Uranus smells like rotten eggs, according to scientists using Hawaii telescope

Federico Mansilla
Abril 25, 2018

The clouds in Uranus' upper atmosphere are composed largely of hydrogen sulfide, the molecule that makes rotten eggs so stinky, a new study suggests.

Oxford scientists added that while they found enough of the molecules required to trigger the familiar rotten egg smell, it's unlikely any human will ever be unlucky enough to smell Uranus. The scientists of the latest study informed that the Gemini telescope traced between 0.4 and 0.8 parts per million of hydrogen sulfide existing as ice inside the cloud layer of Uranus.

The scientists uncovered the foul-smelling details using the Near-Infrared Integral Field Spectrometer (NIFS) of Hawaii's Gemini North telescope. While evidence of the molecular compounds was "barely there", Irwin said scientists were still "able to detect them unambiguously" given the sensitivity of their instruments and the "exquisite conditions" on Mauna Kea. "And this is why it is so challenging to capture the signatures of ammonia and hydrogen sulfide above cloud decks of Uranus".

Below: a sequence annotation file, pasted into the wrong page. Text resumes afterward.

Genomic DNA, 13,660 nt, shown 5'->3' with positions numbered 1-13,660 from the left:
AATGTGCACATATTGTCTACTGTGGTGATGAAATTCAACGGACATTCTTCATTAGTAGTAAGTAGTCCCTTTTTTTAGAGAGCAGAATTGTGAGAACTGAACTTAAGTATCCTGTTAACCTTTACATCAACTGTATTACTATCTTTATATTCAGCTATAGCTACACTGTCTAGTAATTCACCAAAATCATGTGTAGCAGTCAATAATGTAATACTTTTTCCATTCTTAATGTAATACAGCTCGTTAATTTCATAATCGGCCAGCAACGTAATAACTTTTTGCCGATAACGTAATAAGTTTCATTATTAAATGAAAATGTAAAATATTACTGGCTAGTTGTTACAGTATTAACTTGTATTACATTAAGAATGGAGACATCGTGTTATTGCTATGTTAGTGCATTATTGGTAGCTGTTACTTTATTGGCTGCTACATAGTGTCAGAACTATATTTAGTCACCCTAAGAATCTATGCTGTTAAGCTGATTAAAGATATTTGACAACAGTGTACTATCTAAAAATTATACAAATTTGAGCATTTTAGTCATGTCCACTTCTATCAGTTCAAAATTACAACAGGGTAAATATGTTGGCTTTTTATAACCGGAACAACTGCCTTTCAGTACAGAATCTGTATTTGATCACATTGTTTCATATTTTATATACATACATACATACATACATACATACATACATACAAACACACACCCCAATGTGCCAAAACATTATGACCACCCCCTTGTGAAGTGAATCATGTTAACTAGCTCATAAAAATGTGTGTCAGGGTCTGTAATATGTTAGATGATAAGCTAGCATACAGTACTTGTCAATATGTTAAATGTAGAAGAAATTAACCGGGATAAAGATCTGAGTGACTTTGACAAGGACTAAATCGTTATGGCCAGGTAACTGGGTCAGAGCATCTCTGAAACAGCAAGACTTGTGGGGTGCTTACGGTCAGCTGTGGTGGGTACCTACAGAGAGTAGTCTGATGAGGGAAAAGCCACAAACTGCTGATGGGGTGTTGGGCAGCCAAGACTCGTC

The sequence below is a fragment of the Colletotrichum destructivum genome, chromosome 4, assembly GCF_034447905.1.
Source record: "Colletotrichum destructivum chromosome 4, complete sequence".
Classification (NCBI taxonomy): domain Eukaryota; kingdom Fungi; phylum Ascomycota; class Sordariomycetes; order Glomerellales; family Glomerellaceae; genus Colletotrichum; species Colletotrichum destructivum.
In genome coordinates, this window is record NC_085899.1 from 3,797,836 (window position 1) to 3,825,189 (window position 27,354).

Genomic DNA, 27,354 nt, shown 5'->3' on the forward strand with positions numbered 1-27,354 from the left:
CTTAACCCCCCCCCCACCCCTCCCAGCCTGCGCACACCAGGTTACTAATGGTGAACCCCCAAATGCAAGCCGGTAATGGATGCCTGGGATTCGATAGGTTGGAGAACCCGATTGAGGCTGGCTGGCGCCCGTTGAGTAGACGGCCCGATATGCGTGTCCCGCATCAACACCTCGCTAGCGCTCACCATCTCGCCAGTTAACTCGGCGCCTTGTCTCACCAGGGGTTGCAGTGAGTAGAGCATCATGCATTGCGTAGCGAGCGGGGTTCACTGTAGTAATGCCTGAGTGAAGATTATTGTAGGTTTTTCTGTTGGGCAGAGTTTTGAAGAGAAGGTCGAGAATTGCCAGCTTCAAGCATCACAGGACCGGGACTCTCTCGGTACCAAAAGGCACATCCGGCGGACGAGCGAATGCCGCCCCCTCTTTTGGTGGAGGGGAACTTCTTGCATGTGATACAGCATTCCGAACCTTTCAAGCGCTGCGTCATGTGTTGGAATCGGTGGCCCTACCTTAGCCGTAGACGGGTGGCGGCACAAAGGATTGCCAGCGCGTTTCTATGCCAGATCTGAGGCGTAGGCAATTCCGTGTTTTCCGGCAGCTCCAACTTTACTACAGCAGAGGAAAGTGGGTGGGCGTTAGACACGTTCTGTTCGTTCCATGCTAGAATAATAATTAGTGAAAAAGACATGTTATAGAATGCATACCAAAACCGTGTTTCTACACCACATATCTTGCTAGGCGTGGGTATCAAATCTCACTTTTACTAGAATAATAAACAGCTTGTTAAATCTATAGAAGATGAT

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Understanding what makes up distant planets, such as Uranus, could help scientists determine where in the solar system the planets first formed and how far they moved from the sun over time, Business Insider reported. "Only a tiny amount remains above the clouds as a saturated vapor", researcher Leigh Fletcher said.

Hopefully, the proposed spacecraft will be unmanned like its predecessor, Voyager 2, because Orton said the probe will be expected to plunge through Uranus' pungent clouds.

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